Digital watches may not be mechanical masterpieces that harken back to the romanticism of time-telling from a bygone era. But they’re an increasingly exciting corner of the hobby we love, and what they lack in pedigree and soul they make up for in almost boundless functionality. If you look down at your wrist right now and see a digital watch, in place of your usual ‘real’ watch, you’re a pragmatist as well as a poet, inspired by technology and its brilliant ability to democratise information and accuracy. We’ve chosen 10 new digital watches to bring to your attention that might just scratch that retro, or tech-geek, itch, starting with these five.
Casio G-Shock GBD-H1000
G-Shock’s latest release is the near-ubiquitous brand’s first serious attempt at a digital timepiece with some real “smartwatch” features. As a result, not only is the GBD-H1000 built like a tank and robust enough to take literally whatever you can throw at it, but it’s also got myriad gadgets. Chief among this go-go-gadgetry is five different sensors, which include an optical sensor for measuring heart rate, an accelerometer that measures daily steps, a magnet that’s used as a digital compass, a pressure (altitude/barometric) sensor, and a thermometer, which measures ambient temperature.
Oh, and it’s also got a world timer, GPS signal reception, Bluetooth compatibility and can be charged via the sun or a more traditional electrical outlet. In short, G-Shock’s GBD-H1000 is the Navy Seal of smartwatches, and if you’re after a timepiece that’s going to hurl more info at you than an emeritus professor and never, ever let you down, this is the watch for you.
What do Jack Nicholson, Joe Frazier, Elton John and Keith Richards all have in common? They all wore the original Hamilton Pulsar Time Computer, which was the OG of digital watches, back in the day. Now Hamilton has seen fit to re-create the battery-powered barnstormer and, hot damn, the ’70s vibes are palpable.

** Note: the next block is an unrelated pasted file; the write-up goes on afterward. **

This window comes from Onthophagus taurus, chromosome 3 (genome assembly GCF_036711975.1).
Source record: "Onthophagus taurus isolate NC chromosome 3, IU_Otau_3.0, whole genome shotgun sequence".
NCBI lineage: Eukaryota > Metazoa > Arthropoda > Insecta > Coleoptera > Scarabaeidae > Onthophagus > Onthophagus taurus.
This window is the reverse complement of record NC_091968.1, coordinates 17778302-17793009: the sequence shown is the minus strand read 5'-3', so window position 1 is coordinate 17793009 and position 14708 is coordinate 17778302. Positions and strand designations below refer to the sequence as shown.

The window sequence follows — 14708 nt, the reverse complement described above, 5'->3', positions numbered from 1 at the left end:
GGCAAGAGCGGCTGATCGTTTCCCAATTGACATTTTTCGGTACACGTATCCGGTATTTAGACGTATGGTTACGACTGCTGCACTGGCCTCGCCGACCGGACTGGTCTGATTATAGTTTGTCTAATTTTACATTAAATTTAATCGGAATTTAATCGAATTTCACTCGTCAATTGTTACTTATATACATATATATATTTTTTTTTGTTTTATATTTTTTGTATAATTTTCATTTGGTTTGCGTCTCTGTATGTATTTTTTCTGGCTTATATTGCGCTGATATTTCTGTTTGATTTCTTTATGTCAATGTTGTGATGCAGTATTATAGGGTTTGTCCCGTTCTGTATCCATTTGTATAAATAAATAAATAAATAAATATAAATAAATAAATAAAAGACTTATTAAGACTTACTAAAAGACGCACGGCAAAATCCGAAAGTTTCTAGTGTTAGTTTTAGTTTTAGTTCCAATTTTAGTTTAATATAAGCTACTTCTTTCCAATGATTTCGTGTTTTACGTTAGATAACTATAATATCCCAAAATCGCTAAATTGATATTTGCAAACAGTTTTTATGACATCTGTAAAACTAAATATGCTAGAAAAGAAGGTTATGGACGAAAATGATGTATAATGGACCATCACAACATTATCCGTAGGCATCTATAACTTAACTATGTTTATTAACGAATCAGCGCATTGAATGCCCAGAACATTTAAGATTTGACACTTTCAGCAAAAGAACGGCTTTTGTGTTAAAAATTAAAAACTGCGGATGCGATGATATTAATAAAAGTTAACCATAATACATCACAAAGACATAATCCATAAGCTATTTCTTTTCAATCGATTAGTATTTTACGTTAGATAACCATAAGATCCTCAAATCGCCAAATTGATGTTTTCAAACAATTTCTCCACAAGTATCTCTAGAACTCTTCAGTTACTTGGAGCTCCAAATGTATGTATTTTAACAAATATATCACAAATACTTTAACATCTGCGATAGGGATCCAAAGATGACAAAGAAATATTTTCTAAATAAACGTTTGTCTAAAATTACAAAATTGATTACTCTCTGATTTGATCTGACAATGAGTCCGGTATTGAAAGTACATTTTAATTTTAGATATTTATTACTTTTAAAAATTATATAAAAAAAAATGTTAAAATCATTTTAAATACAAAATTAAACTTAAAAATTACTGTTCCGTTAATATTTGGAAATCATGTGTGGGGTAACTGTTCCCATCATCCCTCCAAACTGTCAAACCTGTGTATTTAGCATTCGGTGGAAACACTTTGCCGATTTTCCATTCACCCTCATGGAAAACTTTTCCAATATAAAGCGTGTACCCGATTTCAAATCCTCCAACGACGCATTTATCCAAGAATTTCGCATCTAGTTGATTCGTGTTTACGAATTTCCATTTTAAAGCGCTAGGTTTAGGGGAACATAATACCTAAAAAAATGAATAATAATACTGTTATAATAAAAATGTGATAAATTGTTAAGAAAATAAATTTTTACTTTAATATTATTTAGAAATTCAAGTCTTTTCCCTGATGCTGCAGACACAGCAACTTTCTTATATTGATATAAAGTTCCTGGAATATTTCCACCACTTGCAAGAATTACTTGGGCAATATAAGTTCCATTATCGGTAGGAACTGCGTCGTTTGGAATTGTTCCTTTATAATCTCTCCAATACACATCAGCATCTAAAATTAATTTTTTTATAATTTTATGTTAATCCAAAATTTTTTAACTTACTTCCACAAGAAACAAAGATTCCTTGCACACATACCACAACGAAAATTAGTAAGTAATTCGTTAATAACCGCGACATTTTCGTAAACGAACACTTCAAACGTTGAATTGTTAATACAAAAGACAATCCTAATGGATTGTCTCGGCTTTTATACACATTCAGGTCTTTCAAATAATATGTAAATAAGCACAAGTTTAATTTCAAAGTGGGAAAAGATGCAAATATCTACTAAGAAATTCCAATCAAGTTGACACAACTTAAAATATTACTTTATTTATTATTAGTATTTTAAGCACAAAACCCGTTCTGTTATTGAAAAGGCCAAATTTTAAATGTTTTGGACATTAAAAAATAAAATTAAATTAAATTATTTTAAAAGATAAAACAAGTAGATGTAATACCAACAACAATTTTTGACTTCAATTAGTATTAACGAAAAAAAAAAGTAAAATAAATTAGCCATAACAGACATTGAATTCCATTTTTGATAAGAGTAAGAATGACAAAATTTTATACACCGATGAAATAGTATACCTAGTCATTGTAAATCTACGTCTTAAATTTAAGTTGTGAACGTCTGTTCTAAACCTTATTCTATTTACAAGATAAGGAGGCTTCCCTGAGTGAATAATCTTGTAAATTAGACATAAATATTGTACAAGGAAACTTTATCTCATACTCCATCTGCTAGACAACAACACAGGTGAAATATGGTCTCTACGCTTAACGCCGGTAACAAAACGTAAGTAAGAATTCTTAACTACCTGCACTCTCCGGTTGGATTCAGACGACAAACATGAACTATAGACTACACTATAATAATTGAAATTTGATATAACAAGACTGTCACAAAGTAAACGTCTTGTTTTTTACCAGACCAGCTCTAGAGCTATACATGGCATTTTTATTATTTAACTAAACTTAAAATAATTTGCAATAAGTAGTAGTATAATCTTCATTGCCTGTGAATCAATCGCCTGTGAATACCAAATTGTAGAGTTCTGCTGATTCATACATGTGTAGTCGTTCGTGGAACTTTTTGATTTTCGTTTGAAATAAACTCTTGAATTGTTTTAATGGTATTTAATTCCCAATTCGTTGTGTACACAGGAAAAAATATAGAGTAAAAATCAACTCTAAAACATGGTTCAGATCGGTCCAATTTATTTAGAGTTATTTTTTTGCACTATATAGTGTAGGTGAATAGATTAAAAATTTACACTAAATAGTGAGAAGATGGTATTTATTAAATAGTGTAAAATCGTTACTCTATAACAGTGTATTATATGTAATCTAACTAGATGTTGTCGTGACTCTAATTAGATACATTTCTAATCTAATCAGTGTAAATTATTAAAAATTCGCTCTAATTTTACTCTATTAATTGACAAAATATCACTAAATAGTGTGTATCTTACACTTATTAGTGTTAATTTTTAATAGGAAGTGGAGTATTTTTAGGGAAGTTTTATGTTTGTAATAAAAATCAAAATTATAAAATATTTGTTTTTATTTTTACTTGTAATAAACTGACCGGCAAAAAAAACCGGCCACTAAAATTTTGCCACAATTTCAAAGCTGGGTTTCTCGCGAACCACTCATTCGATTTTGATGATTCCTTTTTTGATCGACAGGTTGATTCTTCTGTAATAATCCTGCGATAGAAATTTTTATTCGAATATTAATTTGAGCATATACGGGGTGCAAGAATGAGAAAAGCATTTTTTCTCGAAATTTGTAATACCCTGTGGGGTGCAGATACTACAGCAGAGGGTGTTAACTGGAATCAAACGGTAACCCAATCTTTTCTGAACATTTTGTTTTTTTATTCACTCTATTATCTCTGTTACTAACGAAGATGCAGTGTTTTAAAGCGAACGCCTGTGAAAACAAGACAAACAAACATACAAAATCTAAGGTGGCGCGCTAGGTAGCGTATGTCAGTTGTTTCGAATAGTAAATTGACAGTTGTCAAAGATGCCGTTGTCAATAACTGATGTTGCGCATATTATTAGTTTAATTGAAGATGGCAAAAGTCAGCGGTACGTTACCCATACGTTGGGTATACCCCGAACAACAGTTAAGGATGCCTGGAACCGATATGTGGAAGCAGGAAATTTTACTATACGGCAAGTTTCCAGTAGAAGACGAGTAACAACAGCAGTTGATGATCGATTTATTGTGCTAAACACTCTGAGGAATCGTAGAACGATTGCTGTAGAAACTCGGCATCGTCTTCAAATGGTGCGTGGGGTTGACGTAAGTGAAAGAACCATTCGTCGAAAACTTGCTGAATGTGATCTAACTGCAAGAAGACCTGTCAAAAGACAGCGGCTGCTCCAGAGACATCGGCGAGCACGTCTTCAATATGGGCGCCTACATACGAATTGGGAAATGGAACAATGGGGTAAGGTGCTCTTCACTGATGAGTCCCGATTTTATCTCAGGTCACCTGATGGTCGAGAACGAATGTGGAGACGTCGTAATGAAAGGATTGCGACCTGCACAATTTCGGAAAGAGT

Called the PSR, Hamilton has released this digi delight in two models – a standard brushed steel model and, our personal favourite, a limited edition stainless steel yellow gold PVD-coated model that’s cooler than a cucumber.
Casio Databank CA53W-1
Braun Prestige BN10
In the years after the 2008 financial crisis, many parts of the watch world saw the need to adapt. The result of one of these adaptations is the HD3 Slyde, an absolute behemoth at 48mm wide and about 58mm lug to lug, standing 17.5mm thick. This was a digital watch before the Apple Watch existed and, as a result, didn’t have the same breadth of functionality we would expect today, but did offer customisable screens that could look like mechanical watches. While it might not have had a crystal ball to see what 2020 smartwatches would look like, they saw the potential growth of the market with remarkably aggressive prices, with the basic stainless steel model costing USD$6895. All the way up to a steel version with diamonds ringing the till up to an eye-watering USD$19,595.
Click here for Part 2.